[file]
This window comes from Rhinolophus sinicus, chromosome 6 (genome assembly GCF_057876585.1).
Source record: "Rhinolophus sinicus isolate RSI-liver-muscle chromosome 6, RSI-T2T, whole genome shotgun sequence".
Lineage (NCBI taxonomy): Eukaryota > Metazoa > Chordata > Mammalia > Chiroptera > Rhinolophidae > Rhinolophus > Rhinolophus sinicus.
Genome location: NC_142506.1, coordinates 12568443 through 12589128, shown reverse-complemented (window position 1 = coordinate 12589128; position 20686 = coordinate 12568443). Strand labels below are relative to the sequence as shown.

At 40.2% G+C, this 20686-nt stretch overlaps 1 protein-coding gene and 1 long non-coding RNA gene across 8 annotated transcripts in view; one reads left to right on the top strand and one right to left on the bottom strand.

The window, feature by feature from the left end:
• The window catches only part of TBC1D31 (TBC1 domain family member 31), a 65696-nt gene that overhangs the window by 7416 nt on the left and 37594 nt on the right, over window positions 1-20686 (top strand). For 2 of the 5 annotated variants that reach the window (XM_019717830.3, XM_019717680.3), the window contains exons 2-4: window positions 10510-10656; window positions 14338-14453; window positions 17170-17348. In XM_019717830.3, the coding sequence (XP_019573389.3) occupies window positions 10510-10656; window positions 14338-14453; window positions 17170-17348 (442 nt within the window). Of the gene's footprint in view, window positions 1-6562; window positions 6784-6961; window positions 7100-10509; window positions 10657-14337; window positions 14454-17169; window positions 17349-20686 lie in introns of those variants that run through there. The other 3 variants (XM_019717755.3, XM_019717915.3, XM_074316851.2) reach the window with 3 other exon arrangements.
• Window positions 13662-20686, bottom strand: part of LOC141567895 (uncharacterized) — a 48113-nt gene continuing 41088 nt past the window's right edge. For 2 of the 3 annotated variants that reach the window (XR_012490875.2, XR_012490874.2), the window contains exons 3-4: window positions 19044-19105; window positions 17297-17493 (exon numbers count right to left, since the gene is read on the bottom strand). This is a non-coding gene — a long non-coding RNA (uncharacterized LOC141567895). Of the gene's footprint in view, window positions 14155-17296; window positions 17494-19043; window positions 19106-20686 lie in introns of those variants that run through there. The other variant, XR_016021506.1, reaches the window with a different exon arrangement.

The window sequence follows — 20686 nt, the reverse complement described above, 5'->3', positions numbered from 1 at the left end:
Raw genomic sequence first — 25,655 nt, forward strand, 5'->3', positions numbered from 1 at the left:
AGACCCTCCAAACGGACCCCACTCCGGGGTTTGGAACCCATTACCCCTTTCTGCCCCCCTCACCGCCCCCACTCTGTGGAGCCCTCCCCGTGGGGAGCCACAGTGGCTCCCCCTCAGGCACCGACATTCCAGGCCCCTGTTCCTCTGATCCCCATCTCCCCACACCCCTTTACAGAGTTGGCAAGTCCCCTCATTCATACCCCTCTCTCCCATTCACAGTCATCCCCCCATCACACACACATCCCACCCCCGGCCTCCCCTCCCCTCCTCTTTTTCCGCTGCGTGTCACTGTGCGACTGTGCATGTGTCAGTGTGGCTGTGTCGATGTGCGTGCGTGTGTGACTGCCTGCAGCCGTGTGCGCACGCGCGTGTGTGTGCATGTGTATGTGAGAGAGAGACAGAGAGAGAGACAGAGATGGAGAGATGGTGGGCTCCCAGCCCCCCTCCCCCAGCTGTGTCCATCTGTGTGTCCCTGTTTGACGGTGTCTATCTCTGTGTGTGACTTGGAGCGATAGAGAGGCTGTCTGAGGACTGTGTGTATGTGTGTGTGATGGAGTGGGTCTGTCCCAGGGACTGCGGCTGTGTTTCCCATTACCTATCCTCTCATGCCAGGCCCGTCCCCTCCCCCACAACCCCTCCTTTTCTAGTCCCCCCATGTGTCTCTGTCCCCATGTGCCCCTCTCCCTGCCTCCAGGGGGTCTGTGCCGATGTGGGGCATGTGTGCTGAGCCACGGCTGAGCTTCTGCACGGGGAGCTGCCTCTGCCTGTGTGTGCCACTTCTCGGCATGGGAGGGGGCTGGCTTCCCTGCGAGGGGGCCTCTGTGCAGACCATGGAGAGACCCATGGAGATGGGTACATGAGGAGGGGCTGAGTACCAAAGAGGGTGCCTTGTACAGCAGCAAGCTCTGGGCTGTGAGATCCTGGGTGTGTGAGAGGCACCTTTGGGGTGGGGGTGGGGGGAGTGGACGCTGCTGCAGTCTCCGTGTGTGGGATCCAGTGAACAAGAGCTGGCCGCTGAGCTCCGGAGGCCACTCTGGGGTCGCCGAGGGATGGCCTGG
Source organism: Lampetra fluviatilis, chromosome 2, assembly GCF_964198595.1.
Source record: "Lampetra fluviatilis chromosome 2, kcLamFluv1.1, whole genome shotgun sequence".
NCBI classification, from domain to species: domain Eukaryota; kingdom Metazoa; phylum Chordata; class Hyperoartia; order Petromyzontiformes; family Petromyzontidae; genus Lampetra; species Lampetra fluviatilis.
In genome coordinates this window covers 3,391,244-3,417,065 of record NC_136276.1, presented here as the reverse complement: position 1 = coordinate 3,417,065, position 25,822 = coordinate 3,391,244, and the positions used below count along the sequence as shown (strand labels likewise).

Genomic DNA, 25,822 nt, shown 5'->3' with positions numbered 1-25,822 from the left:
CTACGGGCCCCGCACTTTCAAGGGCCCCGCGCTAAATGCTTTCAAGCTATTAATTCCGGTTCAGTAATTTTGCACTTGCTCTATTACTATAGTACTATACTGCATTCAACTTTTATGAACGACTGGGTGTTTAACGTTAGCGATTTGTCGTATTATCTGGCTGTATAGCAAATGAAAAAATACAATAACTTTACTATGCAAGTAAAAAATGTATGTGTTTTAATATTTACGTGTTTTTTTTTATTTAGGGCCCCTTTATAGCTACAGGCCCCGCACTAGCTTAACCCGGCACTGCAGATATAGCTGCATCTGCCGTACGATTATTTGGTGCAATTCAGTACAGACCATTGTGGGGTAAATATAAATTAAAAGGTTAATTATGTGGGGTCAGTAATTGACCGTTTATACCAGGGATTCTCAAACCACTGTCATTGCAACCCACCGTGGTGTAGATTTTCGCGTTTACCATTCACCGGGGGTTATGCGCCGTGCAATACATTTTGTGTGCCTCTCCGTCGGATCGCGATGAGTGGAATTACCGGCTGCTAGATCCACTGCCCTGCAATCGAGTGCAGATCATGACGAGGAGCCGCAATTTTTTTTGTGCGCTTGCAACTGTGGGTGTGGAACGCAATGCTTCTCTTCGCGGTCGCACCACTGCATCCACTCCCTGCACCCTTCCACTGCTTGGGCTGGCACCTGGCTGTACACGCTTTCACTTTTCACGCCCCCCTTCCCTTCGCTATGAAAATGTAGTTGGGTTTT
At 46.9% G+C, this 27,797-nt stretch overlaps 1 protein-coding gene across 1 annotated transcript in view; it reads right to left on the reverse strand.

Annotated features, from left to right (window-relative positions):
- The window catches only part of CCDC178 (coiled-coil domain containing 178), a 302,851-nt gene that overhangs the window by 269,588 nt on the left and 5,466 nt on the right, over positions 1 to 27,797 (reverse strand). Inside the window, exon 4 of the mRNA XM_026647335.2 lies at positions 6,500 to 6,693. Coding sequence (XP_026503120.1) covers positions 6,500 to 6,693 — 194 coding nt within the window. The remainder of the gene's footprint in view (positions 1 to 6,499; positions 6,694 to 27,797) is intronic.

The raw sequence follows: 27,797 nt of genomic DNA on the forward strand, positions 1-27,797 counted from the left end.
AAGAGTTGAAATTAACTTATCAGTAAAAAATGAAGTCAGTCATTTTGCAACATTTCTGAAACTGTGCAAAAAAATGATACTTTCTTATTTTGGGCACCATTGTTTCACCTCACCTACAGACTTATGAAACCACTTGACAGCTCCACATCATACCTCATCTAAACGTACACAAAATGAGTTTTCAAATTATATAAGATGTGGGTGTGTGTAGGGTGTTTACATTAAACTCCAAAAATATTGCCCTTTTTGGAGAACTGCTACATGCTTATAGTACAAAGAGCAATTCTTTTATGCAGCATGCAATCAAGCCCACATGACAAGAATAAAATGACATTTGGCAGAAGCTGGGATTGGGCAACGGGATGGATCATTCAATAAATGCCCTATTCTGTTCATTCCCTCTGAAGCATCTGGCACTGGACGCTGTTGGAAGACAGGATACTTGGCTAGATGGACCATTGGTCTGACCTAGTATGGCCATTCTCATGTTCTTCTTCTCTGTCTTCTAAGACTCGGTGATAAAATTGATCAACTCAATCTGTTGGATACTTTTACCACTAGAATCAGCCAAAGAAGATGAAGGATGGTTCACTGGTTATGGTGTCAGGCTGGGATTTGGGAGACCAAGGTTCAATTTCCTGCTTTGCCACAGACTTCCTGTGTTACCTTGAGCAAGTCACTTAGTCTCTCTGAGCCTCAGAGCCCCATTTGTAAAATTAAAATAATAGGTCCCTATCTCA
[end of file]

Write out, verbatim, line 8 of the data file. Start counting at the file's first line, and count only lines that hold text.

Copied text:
• Window positions 13662-20686, bottom strand: part of LOC141567895 (uncharacterized) — a 48113-nt gene continuing 41088 nt past the window's right edge. For 2 of the 3 annotated variants that reach the window (XR_012490875.2, XR_012490874.2), the window contains exons 3-4: window positions 19044-19105; window positions 17297-17493 (exon numbers count right to left, since the gene is read on the bottom strand). This is a non-coding gene — a long non-coding RNA (uncharacterized LOC141567895). Of the gene's footprint in view, window positions 14155-17296; window positions 17494-19043; window positions 19106-20686 lie in introns of those variants that run through there. The other variant, XR_016021506.1, reaches the window with a different exon arrangement.